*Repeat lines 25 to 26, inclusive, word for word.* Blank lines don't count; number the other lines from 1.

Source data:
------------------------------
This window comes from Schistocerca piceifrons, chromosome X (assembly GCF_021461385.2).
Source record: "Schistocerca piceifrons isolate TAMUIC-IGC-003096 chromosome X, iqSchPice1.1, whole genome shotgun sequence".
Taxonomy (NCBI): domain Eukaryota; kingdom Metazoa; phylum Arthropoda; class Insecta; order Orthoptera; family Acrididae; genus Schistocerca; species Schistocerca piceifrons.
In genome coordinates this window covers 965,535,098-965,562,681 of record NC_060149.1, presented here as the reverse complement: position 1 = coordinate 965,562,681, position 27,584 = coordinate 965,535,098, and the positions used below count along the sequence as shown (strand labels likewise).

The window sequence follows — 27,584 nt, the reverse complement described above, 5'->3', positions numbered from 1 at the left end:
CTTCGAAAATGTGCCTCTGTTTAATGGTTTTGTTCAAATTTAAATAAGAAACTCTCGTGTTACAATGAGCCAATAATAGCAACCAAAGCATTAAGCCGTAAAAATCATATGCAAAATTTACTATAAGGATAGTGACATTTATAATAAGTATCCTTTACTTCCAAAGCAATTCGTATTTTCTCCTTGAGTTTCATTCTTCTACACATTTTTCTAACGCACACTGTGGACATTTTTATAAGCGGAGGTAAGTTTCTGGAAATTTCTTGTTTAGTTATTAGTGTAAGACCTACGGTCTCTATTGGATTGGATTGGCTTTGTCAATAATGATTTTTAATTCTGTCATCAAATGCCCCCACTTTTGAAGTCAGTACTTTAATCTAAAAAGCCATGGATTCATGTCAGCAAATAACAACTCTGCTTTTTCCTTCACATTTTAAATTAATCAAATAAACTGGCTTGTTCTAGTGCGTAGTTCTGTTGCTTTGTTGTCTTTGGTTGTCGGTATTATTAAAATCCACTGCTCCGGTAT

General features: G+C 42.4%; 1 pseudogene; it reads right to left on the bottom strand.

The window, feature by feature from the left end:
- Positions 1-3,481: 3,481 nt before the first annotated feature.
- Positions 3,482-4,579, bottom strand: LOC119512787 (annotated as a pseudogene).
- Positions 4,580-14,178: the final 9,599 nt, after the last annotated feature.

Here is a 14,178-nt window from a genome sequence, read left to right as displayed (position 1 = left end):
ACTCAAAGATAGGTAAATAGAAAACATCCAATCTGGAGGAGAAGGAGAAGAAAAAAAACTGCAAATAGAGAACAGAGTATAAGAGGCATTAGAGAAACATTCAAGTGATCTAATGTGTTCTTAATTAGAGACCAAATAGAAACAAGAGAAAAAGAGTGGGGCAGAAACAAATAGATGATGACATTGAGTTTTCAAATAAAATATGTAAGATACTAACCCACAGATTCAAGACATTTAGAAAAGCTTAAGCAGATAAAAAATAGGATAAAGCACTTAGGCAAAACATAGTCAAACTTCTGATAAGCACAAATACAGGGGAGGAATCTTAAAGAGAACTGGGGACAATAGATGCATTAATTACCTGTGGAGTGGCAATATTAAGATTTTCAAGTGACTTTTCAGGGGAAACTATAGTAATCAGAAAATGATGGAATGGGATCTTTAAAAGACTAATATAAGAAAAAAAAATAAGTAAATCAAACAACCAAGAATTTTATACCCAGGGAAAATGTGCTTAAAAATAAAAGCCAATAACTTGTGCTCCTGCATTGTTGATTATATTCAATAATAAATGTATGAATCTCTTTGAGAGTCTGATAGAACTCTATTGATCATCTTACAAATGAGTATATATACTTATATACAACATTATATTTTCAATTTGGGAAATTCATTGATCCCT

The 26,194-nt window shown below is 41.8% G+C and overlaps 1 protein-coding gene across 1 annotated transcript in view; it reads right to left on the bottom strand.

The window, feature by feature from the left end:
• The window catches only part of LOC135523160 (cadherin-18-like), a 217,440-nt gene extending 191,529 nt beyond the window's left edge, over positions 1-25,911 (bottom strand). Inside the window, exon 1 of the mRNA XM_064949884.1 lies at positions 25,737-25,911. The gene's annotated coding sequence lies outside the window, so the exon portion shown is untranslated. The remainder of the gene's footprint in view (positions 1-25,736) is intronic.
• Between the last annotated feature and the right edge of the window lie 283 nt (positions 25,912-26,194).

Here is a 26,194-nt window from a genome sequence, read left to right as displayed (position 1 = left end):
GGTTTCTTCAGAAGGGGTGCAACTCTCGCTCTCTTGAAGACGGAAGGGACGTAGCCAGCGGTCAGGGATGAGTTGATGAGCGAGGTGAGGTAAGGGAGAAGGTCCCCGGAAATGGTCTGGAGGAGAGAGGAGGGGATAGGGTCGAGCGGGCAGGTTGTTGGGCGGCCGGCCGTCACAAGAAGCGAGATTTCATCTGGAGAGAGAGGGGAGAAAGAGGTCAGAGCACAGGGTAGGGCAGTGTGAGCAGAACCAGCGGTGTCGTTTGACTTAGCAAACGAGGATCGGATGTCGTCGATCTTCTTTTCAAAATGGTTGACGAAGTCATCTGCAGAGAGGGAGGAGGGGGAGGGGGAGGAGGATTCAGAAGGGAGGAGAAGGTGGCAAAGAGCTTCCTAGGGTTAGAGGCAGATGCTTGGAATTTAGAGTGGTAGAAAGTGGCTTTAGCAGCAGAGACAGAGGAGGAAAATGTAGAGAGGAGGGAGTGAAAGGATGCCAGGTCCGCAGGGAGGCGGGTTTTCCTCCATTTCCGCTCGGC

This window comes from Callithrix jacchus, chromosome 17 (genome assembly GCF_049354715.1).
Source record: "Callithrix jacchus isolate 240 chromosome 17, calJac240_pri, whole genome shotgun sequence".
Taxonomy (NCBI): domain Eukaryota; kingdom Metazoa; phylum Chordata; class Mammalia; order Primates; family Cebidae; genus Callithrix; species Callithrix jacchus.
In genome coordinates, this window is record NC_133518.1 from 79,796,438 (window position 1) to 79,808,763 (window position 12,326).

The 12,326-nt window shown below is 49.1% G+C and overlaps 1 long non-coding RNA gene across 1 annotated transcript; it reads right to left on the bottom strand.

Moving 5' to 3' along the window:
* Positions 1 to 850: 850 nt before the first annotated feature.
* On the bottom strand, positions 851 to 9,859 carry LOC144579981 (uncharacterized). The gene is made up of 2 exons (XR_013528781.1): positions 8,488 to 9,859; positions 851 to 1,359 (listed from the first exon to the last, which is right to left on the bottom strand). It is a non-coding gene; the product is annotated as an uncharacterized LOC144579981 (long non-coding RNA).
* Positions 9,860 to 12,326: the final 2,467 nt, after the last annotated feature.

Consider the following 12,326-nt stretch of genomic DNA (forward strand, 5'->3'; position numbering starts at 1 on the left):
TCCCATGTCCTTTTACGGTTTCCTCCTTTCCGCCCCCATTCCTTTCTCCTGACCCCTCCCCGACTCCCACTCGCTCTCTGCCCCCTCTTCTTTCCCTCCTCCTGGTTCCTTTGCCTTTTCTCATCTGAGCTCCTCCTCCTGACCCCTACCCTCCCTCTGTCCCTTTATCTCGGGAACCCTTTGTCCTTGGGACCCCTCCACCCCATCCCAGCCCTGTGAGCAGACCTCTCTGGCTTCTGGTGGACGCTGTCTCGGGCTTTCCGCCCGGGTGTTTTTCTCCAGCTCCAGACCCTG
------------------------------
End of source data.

Moving 5' to 3' along the window:
* Positions 1 to 850: 850 nt before the first annotated feature.